posted on 4/2009 By:
Orcustus. The name just sounds so slippery and unclean. Diseased, even. “Orcuuuuustusssss.” Like a snake was meant to say it, or maybe a diabolical wizard perched atop his throne and summoning a hunch-backed minion. Apparently Gorgoroth guitarist Infernus thought it sounded cool enough for him to co-found this project with vocalist Taipan in 2002. Now, seven years later, the band is finally putting out an LP after a couple of promising demos and EPs, and though Infernus is no longer with the band, the results sound just as good as anything Gorgoroth has done lately. In fact, this is probably my favorite non-Wolves In the Throne Room related black metal release yet on Southern Lord.
If you want to know the basic tenets of the style Orcustus plays, you might as well read the damn Wikipedia black metal article. Its pure Norwegian ugliness of the riffiest, most undomesticated sort; the perfect blend of serviceable production and musicianship with songwriting that goes right for the jugular. Guitars and bass spew forth extended segments of punk-fueled stomp and devilish strumming that never fails to command attention, and Taipan’s vocals ooze with a sickly rasp that really leads the songs to their true potential. Barbaric but skillful drumming adds even more fuel to the frenzy, and when things jump from blasting or a mid-paced passage into a ripping thrash beat, such as in the devastating “Jesus Christ Patricide,” I dare you to try and keep your neck stationary. Orcustus have the ever-desirable ability to conjure up real energy with their songs, and the distinct lack of melody is hardly even noticeable.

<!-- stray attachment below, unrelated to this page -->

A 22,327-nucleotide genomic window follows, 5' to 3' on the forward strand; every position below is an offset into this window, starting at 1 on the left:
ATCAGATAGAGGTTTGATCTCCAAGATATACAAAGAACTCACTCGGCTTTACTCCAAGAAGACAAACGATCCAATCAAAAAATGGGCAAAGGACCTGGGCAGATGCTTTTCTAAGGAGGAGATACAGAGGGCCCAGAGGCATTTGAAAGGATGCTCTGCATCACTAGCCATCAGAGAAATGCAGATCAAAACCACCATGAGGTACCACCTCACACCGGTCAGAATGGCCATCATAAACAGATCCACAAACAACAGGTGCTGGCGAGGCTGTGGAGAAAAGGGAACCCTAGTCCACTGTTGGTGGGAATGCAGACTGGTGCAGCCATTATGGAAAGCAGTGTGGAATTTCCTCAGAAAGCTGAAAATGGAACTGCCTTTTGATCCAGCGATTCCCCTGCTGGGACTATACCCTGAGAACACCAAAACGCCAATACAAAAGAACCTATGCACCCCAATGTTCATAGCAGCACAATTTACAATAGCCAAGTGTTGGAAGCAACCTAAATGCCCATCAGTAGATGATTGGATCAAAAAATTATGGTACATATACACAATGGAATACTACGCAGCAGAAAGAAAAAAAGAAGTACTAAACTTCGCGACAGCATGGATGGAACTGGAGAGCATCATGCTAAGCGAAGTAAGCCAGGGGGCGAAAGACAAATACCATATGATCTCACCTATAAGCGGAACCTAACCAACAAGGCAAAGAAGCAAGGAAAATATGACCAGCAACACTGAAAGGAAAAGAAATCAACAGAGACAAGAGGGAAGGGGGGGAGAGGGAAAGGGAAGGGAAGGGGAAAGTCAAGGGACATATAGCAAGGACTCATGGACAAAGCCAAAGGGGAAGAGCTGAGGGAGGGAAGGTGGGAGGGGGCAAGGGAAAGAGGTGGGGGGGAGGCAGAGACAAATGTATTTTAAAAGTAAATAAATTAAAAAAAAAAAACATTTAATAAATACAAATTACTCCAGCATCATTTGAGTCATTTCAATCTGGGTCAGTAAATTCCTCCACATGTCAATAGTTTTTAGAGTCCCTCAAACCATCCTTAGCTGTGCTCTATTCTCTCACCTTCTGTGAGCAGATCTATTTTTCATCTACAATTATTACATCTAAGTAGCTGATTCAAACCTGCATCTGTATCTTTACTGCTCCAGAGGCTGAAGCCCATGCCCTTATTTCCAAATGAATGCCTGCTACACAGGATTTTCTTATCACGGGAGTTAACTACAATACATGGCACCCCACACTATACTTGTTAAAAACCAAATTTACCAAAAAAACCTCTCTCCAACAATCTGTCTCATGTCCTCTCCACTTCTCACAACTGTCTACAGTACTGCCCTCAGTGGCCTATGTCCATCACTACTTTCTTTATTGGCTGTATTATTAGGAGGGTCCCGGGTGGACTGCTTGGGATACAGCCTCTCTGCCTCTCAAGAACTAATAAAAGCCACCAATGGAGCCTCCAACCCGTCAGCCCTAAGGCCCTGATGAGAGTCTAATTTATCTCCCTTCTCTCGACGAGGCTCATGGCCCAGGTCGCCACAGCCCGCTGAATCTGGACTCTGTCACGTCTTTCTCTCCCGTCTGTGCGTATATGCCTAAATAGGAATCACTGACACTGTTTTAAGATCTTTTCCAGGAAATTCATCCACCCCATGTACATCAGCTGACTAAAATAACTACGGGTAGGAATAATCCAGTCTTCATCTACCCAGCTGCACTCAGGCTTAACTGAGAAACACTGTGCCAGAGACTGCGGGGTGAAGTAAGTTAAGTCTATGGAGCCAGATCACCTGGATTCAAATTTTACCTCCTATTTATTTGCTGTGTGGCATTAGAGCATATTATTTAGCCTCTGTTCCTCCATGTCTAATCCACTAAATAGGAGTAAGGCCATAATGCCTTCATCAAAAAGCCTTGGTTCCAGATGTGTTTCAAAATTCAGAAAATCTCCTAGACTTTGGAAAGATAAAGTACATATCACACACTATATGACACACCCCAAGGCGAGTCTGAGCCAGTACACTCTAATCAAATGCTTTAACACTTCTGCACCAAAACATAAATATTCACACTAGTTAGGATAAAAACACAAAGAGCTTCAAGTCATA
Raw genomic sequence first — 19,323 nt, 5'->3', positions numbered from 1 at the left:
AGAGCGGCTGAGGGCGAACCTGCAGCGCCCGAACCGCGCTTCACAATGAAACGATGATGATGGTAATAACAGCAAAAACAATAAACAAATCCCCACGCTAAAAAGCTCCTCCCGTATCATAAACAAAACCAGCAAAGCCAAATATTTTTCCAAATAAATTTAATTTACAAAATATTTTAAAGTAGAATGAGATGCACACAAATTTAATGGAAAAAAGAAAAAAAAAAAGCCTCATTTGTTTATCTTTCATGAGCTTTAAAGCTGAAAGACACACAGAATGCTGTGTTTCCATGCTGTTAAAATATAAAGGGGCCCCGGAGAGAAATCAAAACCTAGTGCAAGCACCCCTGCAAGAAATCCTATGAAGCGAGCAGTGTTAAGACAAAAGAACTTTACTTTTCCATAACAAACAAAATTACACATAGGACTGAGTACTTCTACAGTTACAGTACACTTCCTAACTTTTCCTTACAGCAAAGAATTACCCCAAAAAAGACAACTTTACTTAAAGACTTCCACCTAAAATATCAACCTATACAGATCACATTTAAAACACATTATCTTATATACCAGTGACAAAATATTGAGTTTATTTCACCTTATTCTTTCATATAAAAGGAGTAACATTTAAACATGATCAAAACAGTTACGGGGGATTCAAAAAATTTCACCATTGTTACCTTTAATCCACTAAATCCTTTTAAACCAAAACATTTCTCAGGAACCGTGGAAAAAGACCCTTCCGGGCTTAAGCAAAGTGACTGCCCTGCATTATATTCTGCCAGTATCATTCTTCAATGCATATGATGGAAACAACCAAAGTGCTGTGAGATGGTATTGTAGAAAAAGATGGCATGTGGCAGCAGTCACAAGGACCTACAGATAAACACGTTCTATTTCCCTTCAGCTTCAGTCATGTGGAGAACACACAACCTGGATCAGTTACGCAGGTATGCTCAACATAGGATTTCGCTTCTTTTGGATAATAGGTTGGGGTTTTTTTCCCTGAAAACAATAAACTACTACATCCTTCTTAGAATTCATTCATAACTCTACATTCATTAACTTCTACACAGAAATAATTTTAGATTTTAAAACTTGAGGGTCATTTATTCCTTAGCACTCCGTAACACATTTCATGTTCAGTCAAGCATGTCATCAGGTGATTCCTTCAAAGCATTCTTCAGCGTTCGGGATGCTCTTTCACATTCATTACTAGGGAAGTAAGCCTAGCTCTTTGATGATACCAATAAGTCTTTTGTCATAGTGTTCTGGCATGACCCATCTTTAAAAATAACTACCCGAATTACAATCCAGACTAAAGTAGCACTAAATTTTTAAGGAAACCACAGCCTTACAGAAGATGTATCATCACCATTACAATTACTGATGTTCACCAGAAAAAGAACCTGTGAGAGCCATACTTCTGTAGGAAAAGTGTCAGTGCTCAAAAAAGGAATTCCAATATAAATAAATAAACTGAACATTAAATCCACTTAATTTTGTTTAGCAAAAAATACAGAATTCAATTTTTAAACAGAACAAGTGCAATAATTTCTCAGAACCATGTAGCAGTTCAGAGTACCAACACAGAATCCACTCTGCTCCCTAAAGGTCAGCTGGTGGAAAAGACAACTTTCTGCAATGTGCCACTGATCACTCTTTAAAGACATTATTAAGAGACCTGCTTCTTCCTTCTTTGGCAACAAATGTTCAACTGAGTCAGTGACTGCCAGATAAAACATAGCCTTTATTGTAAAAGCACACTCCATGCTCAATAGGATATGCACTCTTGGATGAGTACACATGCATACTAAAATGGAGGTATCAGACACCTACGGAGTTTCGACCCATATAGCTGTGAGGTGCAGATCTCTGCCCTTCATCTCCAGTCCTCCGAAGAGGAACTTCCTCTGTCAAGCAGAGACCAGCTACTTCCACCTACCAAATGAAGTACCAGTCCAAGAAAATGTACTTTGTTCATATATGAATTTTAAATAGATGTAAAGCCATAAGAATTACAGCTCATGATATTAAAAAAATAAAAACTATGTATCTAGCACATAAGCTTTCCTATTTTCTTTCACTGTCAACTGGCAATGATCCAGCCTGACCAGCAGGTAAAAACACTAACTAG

Normally I’d add some kind of quick disclaimer for albums like this, telling those of you who don’t eat this kind of stuff up with a spoon like I do that there’s little to differentiate this album from the legions of other raw black metal releases out there. But truth be told, I’d gladly argue that many of Orcustus’ riff-segments are deceptively innovative, and while the band isn’t afraid to pay obvious tribute to bands like older Dodheimsgard and Beherit, they also avoid binding themselves to that template. The songs here are seriously well put together, and don’t need to rely on extreme speed or forced attempts at atmosphere to make an impression.
Buy this album. Your inner-demon commands it.
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